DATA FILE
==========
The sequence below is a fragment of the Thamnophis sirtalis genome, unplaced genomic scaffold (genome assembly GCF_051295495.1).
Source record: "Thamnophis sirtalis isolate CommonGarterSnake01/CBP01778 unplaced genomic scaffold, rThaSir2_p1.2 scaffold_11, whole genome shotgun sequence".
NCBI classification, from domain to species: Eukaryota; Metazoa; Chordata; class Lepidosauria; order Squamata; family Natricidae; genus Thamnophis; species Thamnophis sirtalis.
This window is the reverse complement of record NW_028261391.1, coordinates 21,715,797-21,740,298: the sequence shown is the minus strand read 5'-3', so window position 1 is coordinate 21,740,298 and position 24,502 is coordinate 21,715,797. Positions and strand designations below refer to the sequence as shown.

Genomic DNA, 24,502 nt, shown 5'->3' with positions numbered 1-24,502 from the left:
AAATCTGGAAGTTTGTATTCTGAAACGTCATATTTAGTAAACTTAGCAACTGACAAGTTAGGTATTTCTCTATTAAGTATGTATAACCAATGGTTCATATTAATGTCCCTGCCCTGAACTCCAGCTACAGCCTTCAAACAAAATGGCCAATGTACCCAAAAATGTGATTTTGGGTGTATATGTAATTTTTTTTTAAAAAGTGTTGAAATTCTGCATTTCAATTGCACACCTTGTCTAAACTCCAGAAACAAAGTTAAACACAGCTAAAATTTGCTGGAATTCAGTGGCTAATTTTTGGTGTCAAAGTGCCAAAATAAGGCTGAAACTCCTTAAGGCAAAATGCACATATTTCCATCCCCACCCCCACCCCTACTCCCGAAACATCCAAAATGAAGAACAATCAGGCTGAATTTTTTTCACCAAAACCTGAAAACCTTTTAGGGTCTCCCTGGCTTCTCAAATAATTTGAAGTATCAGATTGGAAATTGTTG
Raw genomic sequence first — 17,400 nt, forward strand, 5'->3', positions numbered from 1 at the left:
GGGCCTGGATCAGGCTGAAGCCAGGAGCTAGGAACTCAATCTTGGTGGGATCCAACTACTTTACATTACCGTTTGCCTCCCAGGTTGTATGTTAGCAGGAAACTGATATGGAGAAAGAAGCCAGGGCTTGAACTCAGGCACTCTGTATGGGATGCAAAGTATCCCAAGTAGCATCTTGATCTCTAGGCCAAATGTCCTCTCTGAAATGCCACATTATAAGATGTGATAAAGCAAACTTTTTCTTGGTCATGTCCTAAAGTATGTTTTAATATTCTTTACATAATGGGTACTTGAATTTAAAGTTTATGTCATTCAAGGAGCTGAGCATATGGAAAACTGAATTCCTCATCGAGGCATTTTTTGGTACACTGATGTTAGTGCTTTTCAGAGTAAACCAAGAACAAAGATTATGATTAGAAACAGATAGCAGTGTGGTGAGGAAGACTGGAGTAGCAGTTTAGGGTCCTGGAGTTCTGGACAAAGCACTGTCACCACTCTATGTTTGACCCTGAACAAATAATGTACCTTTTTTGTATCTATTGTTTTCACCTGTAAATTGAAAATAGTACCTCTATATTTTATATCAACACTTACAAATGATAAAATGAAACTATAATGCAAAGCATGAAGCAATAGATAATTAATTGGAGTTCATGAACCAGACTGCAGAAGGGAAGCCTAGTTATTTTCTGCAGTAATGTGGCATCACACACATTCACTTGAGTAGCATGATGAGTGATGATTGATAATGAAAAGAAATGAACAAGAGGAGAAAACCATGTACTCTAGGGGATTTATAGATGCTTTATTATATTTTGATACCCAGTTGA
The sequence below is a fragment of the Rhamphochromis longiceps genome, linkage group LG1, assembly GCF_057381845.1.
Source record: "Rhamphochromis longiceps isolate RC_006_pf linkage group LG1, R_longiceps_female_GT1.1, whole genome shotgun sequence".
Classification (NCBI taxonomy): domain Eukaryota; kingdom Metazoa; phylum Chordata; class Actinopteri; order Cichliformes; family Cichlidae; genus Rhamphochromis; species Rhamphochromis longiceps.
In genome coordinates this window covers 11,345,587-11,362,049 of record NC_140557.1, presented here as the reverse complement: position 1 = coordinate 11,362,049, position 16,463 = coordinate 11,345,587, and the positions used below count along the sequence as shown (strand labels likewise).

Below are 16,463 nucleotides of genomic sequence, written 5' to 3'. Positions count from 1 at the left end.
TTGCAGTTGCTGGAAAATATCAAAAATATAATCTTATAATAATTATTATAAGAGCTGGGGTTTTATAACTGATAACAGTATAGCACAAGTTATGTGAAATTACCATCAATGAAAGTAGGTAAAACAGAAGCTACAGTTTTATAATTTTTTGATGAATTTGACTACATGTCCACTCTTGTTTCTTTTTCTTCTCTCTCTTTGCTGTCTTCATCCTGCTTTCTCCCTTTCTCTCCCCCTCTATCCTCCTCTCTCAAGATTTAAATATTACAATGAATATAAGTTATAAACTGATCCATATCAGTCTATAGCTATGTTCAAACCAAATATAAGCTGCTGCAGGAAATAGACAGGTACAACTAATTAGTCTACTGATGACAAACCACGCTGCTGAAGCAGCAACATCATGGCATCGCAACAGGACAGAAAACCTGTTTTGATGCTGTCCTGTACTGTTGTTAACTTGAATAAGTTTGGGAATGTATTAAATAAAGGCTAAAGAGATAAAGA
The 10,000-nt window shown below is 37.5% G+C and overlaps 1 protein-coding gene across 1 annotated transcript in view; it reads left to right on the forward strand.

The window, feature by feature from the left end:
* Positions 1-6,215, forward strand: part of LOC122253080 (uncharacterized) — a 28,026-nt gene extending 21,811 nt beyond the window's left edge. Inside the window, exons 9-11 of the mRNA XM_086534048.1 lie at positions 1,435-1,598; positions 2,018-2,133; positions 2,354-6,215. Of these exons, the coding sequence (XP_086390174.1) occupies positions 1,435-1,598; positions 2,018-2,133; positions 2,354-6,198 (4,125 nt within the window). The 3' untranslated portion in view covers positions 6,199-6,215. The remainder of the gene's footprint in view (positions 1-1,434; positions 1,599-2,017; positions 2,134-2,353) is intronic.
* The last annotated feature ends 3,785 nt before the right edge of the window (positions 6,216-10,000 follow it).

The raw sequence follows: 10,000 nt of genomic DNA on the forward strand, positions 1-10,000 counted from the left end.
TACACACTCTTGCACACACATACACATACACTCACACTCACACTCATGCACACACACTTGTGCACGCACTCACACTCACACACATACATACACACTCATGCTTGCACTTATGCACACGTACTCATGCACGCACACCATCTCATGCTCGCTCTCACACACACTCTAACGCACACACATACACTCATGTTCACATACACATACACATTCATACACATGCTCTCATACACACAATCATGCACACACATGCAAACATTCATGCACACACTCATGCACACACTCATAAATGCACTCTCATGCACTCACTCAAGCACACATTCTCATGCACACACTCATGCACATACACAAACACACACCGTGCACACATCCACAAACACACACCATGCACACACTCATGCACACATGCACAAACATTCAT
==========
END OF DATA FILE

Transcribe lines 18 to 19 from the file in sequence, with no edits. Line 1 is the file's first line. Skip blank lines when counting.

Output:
* The last annotated feature ends 3,785 nt before the right edge of the window (positions 6,216-10,000 follow it).

The raw sequence follows: 10,000 nt of genomic DNA on the forward strand, positions 1-10,000 counted from the left end.